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Matt Howlett edited this page Dec 19, 2019 · 13 revisions

Avoid producing synchronously if at all possible

You should be aware that producing synchronously will reduce maximum throughput dramatically. For example, you might achieve a rate of about 500,000 msg/s if you don't wait on the result of each produce call before sending the next. If you do, you'll get at best ~300 msg/s.

This means you should typically not await your ProduceAsync calls, the exception being if you are in a highly concurrent scenario (such as a web request handler). In this case, although an individual call my be slow, it will not impact other calls happening simultaneously.

ProduceAsync vs Produce

The two methods are equivalent, but tailored to different usage patterns. The Produce method is more efficient, and you should care about that if your throughput is high (>~ 20k msgs/s), else the difference will be negligible compared to whatever else you application is doing.

Another difference is that tasks returned by ProduceAsync complete on thread pool threads, so ordering is not guaranteed. By comparison, delivery report callbacks passed to Produce are all called on the same thread, so the ordering will exactly match the order they are known to be completed by the client.


Most importantly, you should be checking the result of each produce call. In the case of ProduceAsync, any error will be exposed in the form of a KafkaException if you await the call, else it will show up in the Tasks Exception property (with the IsFaulted property set to true). In the case of Produce, errors are exposed via the Error property on the DeliveryReport instance returned in the callback.

Note: when transactions become available in v1.4, you will typically be able to rely on the result of the transaction, commit - won't need to consider the produce delivery reports for errors if you are using transactions.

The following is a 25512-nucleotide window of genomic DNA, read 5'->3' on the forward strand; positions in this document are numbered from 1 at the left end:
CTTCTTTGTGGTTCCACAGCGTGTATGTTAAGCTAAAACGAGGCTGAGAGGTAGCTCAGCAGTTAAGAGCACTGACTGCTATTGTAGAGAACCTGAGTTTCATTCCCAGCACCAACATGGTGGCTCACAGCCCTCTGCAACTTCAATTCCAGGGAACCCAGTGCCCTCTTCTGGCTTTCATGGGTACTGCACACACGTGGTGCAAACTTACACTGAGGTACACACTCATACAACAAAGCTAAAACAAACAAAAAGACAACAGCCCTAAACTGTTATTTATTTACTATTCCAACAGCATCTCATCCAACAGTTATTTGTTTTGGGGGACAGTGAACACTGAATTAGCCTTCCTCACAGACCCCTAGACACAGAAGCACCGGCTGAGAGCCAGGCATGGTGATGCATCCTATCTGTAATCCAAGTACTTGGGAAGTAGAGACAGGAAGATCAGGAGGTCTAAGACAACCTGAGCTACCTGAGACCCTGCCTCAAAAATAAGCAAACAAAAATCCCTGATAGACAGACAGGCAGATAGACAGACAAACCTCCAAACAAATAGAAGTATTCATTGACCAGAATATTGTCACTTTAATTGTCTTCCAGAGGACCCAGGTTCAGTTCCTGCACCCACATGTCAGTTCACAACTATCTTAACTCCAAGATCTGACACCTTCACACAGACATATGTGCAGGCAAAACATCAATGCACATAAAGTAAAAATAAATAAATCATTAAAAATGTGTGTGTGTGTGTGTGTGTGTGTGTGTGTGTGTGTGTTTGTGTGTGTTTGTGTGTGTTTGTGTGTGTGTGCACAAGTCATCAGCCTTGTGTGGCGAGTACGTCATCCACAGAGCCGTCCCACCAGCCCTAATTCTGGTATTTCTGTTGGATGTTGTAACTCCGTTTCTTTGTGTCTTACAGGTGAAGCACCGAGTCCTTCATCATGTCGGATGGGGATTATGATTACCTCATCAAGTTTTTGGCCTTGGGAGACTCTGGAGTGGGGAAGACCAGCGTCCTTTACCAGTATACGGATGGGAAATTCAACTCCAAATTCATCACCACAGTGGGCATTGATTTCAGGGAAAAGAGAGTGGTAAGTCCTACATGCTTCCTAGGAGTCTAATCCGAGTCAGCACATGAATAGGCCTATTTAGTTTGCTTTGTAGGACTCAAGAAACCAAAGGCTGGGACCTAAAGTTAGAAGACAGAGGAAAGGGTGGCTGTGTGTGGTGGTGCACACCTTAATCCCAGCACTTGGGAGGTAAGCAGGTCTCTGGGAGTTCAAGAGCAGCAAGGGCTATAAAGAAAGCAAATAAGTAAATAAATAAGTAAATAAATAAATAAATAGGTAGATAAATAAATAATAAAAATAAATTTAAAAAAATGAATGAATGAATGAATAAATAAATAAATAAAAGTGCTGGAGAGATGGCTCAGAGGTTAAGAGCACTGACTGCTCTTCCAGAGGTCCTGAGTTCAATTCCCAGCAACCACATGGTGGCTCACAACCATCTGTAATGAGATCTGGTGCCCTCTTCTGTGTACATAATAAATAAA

Events sent to the error event handler and log event handler are typically informational in nature - you can typically ignore them. In very rare cases, events on the error handler may be marked as fatal (IsFatal set to true). This can occur if idempotence or transaction semantics cannot be satisfied due to an unlikely scenario on the server (e.g. unexpected log truncation), or bug in the system.

The word 'error', and even 'fatal' are used a fair bit in the logs in benign situations. Don't be easily alarmed by this - if the producer is still operating, these are likely nothing to worry about.

Optimal LingerMs Setting

A commonly adjusted configuration property on the producer is LingerMs - the minimum time between batches of messages being sent to the cluster. Larger values allow for more batching, which increases throughput. Smaller values may reduce latency. The tradeoff is complicated somewhat as throughput increases though because a smaller LingerMs will result in more broker requests, putting greater load on the server, which in turn may reduce throughput.

A good general purpose setting is 5 (the default is 0.5).

Disabling Nagle

If your throughput is very low, and you really care about latency, you should probably set SocketNagleDisable to true.


The default value for the Acks configuration property is All (prior to v1.0, the default was 1). This means that if a delivery report returns without error, the message has been replicated to all replicas in the in-sync replica set.

If you have EnableIdempotence set to true, Acks must be all.

You should generally prefer having acks set to all. There's no real benefit to setting it lower. Note that this won't improve end-to-end latency because messages must be replicated to all in-sync replicas before they are available for consumption - you will just get to know whether the message has been successfully written to the leader replica a little earlier.

How can I ensure delivery of messages in the order specified?

Set EnableIdempotence to true. This has very little overhead - there's not much downside to having this on by default

Before the idempotent producer was available, you could achieve this by setting MaxInFlight to 1 (at the expense of reduced throughput). Messages are sent in the same order as produced. However, when idempotence is not enabled, in case of failure (temporary network failure for example), Confluent.Kafka will try to resend the data (if the Retries config property is set to > 0, the default is 2), which can cause reordering (note that this will not happen frequently, only in case of failure).

Custom Partitioners

Custom partitioners are not available in the .NET Client yet. You can get around this simply by producing to specific partitions in your produce call (i.e. partition outside the framework of the client).

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